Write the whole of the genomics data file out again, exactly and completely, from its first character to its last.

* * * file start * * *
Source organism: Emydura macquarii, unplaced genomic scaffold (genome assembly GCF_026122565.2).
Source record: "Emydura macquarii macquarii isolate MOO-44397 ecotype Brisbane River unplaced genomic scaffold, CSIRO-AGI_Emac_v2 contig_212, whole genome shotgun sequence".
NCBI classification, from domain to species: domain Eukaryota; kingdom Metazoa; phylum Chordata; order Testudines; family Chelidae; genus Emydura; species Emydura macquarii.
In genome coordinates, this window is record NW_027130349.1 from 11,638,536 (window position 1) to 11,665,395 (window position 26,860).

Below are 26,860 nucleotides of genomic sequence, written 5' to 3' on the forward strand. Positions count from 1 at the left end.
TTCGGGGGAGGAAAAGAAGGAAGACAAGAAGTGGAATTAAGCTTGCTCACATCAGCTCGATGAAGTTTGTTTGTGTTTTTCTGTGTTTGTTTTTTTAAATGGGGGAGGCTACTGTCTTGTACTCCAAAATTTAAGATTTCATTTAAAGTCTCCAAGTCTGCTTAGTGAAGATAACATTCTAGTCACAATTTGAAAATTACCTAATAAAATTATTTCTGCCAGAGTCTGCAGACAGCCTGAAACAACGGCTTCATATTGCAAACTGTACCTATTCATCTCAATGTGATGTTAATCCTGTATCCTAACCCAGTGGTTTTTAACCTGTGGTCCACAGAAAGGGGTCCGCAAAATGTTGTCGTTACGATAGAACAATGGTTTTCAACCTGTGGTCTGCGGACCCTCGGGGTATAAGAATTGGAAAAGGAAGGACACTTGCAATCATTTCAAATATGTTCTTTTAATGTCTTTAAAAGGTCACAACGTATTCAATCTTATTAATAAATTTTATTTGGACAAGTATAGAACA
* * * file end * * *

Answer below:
Source organism: Emydura macquarii, unplaced genomic scaffold (genome assembly GCF_026122565.2).
Source record: "Emydura macquarii macquarii isolate MOO-44397 ecotype Brisbane River unplaced genomic scaffold, CSIRO-AGI_Emac_v2 contig_212, whole genome shotgun sequence".
NCBI classification, from domain to species: domain Eukaryota; kingdom Metazoa; phylum Chordata; order Testudines; family Chelidae; genus Emydura; species Emydura macquarii.
In genome coordinates, this window is record NW_027130349.1 from 11,638,536 (window position 1) to 11,665,395 (window position 26,860).

Below are 26,860 nucleotides of genomic sequence, written 5' to 3' on the forward strand. Positions count from 1 at the left end.
TTCGGGGGAGGAAAAGAAGGAAGACAAGAAGTGGAATTAAGCTTGCTCACATCAGCTCGATGAAGTTTGTTTGTGTTTTTCTGTGTTTGTTTTTTTAAATGGGGGAGGCTACTGTCTTGTACTCCAAAATTTAAGATTTCATTTAAAGTCTCCAAGTCTGCTTAGTGAAGATAACATTCTAGTCACAATTTGAAAATTACCTAATAAAATTATTTCTGCCAGAGTCTGCAGACAGCCTGAAACAACGGCTTCATATTGCAAACTGTACCTATTCATCTCAATGTGATGTTAATCCTGTATCCTAACCCAGTGGTTTTTAACCTGTGGTCCACAGAAAGGGGTCCGCAAAATGTTGTCGTTACGATAGAACAATGGTTTTCAACCTGTGGTCTGCGGACCCTCGGGGTATAAGAATTGGAAAAGGAAGGACACTTGCAATCATTTCAAATATGTTCTTTTAATGTCTTTAAAAGGTCACAACGTATTCAATCTTATTAATAAATTTTATTTGGACAAGTATAGAACA